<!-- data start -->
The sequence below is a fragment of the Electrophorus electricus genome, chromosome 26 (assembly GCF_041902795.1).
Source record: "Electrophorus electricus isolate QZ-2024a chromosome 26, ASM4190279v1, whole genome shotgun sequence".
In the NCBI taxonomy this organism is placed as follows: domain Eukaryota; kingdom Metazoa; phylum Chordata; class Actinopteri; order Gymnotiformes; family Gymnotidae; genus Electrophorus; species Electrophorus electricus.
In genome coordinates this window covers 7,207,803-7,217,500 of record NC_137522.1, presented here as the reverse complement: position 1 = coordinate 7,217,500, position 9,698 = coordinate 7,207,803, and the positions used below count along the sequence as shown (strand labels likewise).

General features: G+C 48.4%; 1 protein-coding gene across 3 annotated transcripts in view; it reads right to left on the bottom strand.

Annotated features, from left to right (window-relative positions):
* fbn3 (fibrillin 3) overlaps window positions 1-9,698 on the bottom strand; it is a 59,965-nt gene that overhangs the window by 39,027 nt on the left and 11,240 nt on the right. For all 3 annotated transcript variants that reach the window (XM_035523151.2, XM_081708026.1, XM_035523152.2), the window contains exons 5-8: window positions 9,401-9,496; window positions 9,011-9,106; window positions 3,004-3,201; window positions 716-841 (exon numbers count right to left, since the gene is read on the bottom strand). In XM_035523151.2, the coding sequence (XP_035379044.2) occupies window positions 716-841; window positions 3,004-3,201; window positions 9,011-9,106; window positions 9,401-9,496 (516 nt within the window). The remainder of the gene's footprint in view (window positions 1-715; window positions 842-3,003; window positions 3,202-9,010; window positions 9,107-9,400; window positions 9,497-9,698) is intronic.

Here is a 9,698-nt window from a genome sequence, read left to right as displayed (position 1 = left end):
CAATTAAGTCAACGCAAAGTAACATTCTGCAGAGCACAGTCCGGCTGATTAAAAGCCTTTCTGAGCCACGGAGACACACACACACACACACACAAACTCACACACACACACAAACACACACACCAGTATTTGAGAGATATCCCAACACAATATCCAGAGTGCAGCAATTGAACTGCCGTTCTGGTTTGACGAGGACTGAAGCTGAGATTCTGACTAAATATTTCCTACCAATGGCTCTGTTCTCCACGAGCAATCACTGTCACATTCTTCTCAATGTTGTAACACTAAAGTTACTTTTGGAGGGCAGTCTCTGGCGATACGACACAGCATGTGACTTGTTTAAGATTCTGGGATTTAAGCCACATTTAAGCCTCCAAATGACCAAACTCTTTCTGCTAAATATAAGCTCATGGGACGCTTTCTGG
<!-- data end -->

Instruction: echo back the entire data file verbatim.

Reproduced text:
The sequence below is a fragment of the Electrophorus electricus genome, chromosome 26 (assembly GCF_041902795.1).
Source record: "Electrophorus electricus isolate QZ-2024a chromosome 26, ASM4190279v1, whole genome shotgun sequence".
In the NCBI taxonomy this organism is placed as follows: domain Eukaryota; kingdom Metazoa; phylum Chordata; class Actinopteri; order Gymnotiformes; family Gymnotidae; genus Electrophorus; species Electrophorus electricus.
In genome coordinates this window covers 7,207,803-7,217,500 of record NC_137522.1, presented here as the reverse complement: position 1 = coordinate 7,217,500, position 9,698 = coordinate 7,207,803, and the positions used below count along the sequence as shown (strand labels likewise).

General features: G+C 48.4%; 1 protein-coding gene across 3 annotated transcripts in view; it reads right to left on the bottom strand.

Annotated features, from left to right (window-relative positions):
* fbn3 (fibrillin 3) overlaps window positions 1-9,698 on the bottom strand; it is a 59,965-nt gene that overhangs the window by 39,027 nt on the left and 11,240 nt on the right. For all 3 annotated transcript variants that reach the window (XM_035523151.2, XM_081708026.1, XM_035523152.2), the window contains exons 5-8: window positions 9,401-9,496; window positions 9,011-9,106; window positions 3,004-3,201; window positions 716-841 (exon numbers count right to left, since the gene is read on the bottom strand). In XM_035523151.2, the coding sequence (XP_035379044.2) occupies window positions 716-841; window positions 3,004-3,201; window positions 9,011-9,106; window positions 9,401-9,496 (516 nt within the window). The remainder of the gene's footprint in view (window positions 1-715; window positions 842-3,003; window positions 3,202-9,010; window positions 9,107-9,400; window positions 9,497-9,698) is intronic.

Here is a 9,698-nt window from a genome sequence, read left to right as displayed (position 1 = left end):
CAATTAAGTCAACGCAAAGTAACATTCTGCAGAGCACAGTCCGGCTGATTAAAAGCCTTTCTGAGCCACGGAGACACACACACACACACACACAAACTCACACACACACACAAACACACACACCAGTATTTGAGAGATATCCCAACACAATATCCAGAGTGCAGCAATTGAACTGCCGTTCTGGTTTGACGAGGACTGAAGCTGAGATTCTGACTAAATATTTCCTACCAATGGCTCTGTTCTCCACGAGCAATCACTGTCACATTCTTCTCAATGTTGTAACACTAAAGTTACTTTTGGAGGGCAGTCTCTGGCGATACGACACAGCATGTGACTTGTTTAAGATTCTGGGATTTAAGCCACATTTAAGCCTCCAAATGACCAAACTCTTTCTGCTAAATATAAGCTCATGGGACGCTTTCTGG